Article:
That may sound harsh, but it’s just my opinion. I love the Maronites, and I wish I could get my wife to attend the local Maronite parish with me. I’d love to make my home there since I don’t currently have a Melkite parish anywhere near me. I’m still working on that. Please keep that in your prayers. :slight_smile:

Thank you, Phillip. :slight_smile: One thing I might mention here is that the Melkites, as much as they may perceive having been latinized, were never latinized the way we Maronites have been. (Except, perhaps, in Venezuela and Lebanon with the versus populum and missing iconistsasi are not all that unusual, but I digress.)

Yeah, I’ll agree with the “controversial” part. The problem with the current texts is that they are so severely latinized in the Novus Ordo-inspired way, that they are not representative of any Syro-Maronite tradition. I’d probably pass out if Safro were offered the way it should be. If anything is done before Mass, it’s either the rosary or – worse – benediction. :mad:

I hate to say this but, yes, that’s just about it. Most Maronites (clergy, and even more sadly, bishops, included) are more Latin than the Latins. :frowning:

A bit of a bitter pill, perhaps, for some, but IMO not harsh at all. The truth is the truth. :wink:

I think part of it has to be approaching it with sensitivity. I agree with Molphono (although I have now figured he has me on ignore) I can understand why people would be horrified if all of a sudden you rip out the stations of the cross and tell people they can no longer have them. That is not a devotion that was introduced yesterday. It is something our parents did, our grandparents did and probably our great grandparents did.

I can tell you what does not work. I can think of one particular situation in which a matter was mandated as a new rule. A rule book was put out about it. Priests simply announced it one day at the liturgy and it was included in the parish bulletin. No ground work was laid about the benefit of not having it. No proper explanation was given about why the particular practice had no place in our Liturgy and it had been happening over time and people liked it.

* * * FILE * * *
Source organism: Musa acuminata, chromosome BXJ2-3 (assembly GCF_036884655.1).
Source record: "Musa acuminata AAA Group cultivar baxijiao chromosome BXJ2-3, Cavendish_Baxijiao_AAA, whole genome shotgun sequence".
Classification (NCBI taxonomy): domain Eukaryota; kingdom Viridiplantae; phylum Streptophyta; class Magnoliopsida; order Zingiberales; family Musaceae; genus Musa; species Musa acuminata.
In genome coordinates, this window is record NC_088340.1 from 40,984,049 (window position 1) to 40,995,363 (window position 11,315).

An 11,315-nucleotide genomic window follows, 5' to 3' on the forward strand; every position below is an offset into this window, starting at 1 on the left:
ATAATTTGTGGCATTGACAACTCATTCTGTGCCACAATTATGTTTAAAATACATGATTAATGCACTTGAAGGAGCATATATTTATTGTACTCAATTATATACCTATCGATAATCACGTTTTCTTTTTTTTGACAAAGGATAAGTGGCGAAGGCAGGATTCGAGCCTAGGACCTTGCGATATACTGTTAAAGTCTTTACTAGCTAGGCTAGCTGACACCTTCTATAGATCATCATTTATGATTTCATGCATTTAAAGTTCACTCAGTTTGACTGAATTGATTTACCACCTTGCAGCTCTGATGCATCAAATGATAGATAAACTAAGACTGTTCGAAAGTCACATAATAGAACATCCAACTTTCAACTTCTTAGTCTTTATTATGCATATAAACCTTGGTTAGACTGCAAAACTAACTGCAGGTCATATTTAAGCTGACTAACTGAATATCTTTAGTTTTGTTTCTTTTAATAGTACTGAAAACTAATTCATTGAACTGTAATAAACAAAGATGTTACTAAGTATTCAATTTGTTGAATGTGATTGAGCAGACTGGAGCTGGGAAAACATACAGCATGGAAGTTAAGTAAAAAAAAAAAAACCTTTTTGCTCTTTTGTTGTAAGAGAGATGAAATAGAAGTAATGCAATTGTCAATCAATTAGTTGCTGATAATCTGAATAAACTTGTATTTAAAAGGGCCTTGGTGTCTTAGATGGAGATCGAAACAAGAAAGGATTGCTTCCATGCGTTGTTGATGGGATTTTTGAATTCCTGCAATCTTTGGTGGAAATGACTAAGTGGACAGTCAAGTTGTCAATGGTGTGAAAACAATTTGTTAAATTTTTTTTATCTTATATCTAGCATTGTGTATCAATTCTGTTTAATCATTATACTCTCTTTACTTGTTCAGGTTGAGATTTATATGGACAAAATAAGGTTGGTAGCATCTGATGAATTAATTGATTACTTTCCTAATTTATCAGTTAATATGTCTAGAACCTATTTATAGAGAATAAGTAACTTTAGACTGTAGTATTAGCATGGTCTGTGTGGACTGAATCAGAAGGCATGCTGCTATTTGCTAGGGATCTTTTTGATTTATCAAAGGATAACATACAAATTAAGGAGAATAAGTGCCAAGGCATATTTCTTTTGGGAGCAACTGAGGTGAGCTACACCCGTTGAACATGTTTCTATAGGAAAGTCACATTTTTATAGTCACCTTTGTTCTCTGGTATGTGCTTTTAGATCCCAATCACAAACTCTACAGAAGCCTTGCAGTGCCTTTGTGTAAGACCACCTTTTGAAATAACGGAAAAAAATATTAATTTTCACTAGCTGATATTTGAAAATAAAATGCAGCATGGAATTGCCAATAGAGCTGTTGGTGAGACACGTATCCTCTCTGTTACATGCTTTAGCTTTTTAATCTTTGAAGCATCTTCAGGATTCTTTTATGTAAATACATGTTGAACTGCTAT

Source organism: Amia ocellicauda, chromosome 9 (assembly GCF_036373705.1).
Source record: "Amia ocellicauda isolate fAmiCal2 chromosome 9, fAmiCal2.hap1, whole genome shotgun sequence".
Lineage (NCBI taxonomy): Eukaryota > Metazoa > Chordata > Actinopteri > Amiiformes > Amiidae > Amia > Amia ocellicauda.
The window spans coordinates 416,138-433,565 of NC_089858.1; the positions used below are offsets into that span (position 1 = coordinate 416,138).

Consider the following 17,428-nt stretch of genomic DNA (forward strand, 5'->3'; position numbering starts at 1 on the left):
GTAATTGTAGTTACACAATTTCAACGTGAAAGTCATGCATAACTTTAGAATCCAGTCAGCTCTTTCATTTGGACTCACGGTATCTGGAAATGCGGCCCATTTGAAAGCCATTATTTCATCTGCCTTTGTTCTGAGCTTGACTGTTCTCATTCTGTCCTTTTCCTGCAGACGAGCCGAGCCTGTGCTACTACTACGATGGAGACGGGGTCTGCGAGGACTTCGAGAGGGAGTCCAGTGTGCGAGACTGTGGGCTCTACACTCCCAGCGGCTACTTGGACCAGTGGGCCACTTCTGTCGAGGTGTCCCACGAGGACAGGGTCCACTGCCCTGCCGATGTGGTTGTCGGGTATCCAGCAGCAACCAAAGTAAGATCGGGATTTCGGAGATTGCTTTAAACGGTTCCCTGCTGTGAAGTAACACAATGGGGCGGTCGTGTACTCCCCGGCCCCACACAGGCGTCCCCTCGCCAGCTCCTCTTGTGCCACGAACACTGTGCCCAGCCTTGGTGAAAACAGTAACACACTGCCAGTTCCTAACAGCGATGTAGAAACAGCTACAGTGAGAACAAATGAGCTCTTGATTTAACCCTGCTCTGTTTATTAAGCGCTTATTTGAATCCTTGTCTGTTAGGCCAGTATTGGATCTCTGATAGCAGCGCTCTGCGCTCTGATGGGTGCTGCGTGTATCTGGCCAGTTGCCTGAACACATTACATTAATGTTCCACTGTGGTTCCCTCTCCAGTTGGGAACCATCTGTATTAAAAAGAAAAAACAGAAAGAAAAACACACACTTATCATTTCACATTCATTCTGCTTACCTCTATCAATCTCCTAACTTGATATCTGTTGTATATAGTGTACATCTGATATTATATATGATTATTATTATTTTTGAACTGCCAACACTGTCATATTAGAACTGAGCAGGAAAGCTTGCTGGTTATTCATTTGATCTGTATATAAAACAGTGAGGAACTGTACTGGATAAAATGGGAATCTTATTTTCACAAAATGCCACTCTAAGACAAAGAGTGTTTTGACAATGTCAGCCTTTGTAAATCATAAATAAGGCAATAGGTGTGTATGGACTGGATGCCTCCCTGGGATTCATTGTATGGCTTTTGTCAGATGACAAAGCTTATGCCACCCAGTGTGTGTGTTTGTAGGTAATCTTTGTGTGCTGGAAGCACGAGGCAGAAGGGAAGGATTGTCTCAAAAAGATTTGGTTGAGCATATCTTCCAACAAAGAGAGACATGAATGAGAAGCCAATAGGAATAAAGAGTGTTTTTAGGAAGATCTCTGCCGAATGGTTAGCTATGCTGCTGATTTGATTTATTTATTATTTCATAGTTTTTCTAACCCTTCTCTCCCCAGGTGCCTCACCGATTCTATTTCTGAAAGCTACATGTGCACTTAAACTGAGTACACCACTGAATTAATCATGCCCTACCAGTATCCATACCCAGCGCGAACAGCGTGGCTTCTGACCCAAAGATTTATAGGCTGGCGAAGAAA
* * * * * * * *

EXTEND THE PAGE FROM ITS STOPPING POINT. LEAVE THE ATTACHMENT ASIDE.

At the end of the day Maronites need to be convinced of the benefits of returning to our tradition. The difficulty is if they don’t know them then it is difficult for them to recognise their beauty immediately. It needs to start from the top. I wonder how many copies of the works of St Ephrem, St John Chrysosotom or St Isaac are lying around our parishes? It is almost impossible to get our hands on things written in English by say Patriarch Estephan Doueihi. Till we get the valuing of the spiritual theology, it will be difficult to get the valuing of the liturgical practice and so in the meantime - we pray.

I completely agree and sympathize with safeguarding one’s spiritual heritage, but your disdain of the Rosary and Benediction of the Most Sacred Body and Blood of Our Lord is quite frankly offensive. I don’t think you’re going to get many supporters unless your attitude is that “these Latin traditions are sanctifying, but we have our own things we should be doing.”

Of all things, I would hardly say malphono has a “disdain” for the Rosary or for the Eucharist. I believe he has repeatedly said that he has no problem with the Rosary as a private devotion provided it doesn’t replace an authentic practice - aka Safro or Ramsho or one of our many seasonal liturgies. Also, I wouldn’t ever argue that a Syriac Christian could ever show disdain for the Eucharist considering our entire theology is Eucharistic in one way or another and our own liturgy has a form of “benediction” with the Body and Blood at the end of the liturgy that renders any other extra-liturgical benediction superfluous.

Caring for our authentic practices does not mean we show disdain for things that do not concern us. What a Latin Catholic does or doesn’t do with a monstrance is no concern of ours. Just as what we do or don’t do with a sanctuary veil is of little concen to Latins or Byzantines. :shrug:

I have no problem with such devotions in their proper context, (i.e, in the Latin Church), and a search in this forum will show same. OTOH, neither is traditional to any of the Oriental or Eastern Churches. FWIW, I rail just as loudly when Orientals import Byzantine practices.

Sometimes such Latin devotions have been adopted (and, at least in the case of the Maronites, adapted) by the Orient and East. That’s fine provided they do not supplant our own traditional practices. A serious problem arises, however, when such devotions do supplant, and are used to the exclusion of, our own traditional practices. And that, unfortunately, is all too often the case.

The rosary, for example, as a private devotion is fine, but it shouldn’t be done publicly, (and actually, it’s not a public devotion even in the Latin Church), especially to the exclusion of our own Morning Prayer which traditionally precedes Mass.